State of Emergency and Schools Compulsory Closure

Our country has been plagued (for lack of a better word) by the Ebola virus and hundreds of our people are dying. We are paranoid about people we meet and are now extra careful when we do have to go out to work or to the local markets or supermarkets, church, everywhere. I know if many had the option, they wouldn’t leave their homes unless really necessary. As soon as you get a headache, you start panicking. As part of efforts to curb the spread of the disease, the President announced the closure of all schools in the country.

As a parent of two young kids, my initial reaction was “whew! I don’t have to worry about them contracting the illness from school”. But shortly afterwards, another harsh reality hit me: what happens to them now that they are going to be home all day, every day for the next 4-5 months? What happens to the school year? How will government mitigate the wasted time? How do I deal with all that idle time that will now be on their hands?

To make matters worse, the rainy season is already in full force so the kids cannot play outside in the yard to get out some of the pent up energy. Anyone who has young kids knows what great a challenge it is to keep them cooped up in the house or yard all day. So imagine having to deal with this for possibly weeks and months.
As most homes do not have access to the government provided electricity (LEC), keeping them busy watching television all day isn’t too viable an option. Plus it’s expensive to run a generator all day, each day for them. Besides, after a while that too becomes boring for them.


The thought of bringing in a tutor for them daily is off the option list because you don’t know where he or she goes and who he or she will be interacting with (again, that paranoia) and we want to limit our kids’ interaction with “outsiders” as much as possible.
Thus, initially, I started leaving them odd school work each day that they had to complete by the time I got home in the evening and then we would take an hour to review. But, after a few weeks, I ran out of things to teach them and wasn’t quite sure if I was giving them the appropriate lesson for their individual educational levels. I pondered on this for a few days then it hit me: why not get the text books for the next school year and follow the guidelines?

And so that is what I did. I went under the old Ministry of Education building (the one on Broad Street) and got the MOE books for mathematics, language, science, social studies, etc.
Not only do I now have a better sense of what I am doing with them, but I don’t feel this deep silent nagging that their school year is being wasted by the compulsory prolonged schools closure, albeit for all our own good.
Over the past few days have had conversations with other parents who are also complaining on similar issues I had of the kids missing out on school work and when I explained what I am doing with my kids, they all went ‘aah, makes sense, I will do same”.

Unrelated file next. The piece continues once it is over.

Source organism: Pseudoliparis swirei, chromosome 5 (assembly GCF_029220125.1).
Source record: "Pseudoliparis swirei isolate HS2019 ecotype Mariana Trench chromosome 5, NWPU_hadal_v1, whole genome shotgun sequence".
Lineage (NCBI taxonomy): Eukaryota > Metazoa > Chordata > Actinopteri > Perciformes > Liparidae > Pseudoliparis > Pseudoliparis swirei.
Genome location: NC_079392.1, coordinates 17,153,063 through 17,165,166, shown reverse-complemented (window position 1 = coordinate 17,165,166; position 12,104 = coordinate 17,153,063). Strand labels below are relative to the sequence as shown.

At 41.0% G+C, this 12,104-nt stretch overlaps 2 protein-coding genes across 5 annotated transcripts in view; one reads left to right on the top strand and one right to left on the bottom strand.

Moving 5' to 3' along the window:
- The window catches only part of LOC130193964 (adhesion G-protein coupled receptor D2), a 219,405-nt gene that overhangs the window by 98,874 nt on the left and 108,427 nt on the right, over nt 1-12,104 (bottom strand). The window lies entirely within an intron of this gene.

I have therefore decided to share my “idea” with many other parents and have compiled a few other tips on dealing with the kids during this difficult confined situation.

• Try to get the Ministry of Education prescribed text books for your kids for the next school year and come up with a study plan for each child for the next few weeks. What I did was to get a few notebooks for them to do the various exercises.

• Have a planned structured day for them where they know what to expect (as is done in school daily for them). For example, Monday at 9:00 math, 10:00 reading, etc.

• Leave lessons with them to read and review each day.

• Make time each day after you get home, even if it is an hour or 30 minutes to review the lessons with them and clarify areas where they have questions or don’t understand.

• Every two weeks do a mini quiz with them and each month a test to review the areas covered.

• If you have access to the internet, download some of the available free resources for kids to augment the text books.

• Get a cheap phone (they have some for as low as U$15) that you can use to check up on them during the day on their lessons. Take advantage of the numerous 3 & 4 day free call promotions the cellphone companies are offering so you not using too much credits on calling them.

• Get them involved in helping with other chores around the house. Turn the activity into a game for them so they don’t see it as an unwanted chore but something fun. As an opportunity for them to learn other skills at home, helping out in the kitchen (make sure there is always adult supervision), washing dishes, sweeping, etc.

• There are educational discs that are sold around town for preschoolers and young kids you could purchase a few to mix up with the regular cartoons they watch (for those who can afford TV, that is).

• And most important of all: Be Patient! Many of us parents aren’t good teachers and are quick to yell at the kids, smack them or threaten and scare them when they aren’t learning the school work as fast as you would like them to. Don’t frighten them into learning or have them associate learning with pain. Make it fun.

This is also an opportunity for you to bond with your kids on a different level and to refresh your memory on some of the elementary school work we have forgotten. For me, I am now relearning the multiplication table. 8X1=8, 8X2=16, ……

brenda ebola 14brenda ebola 12

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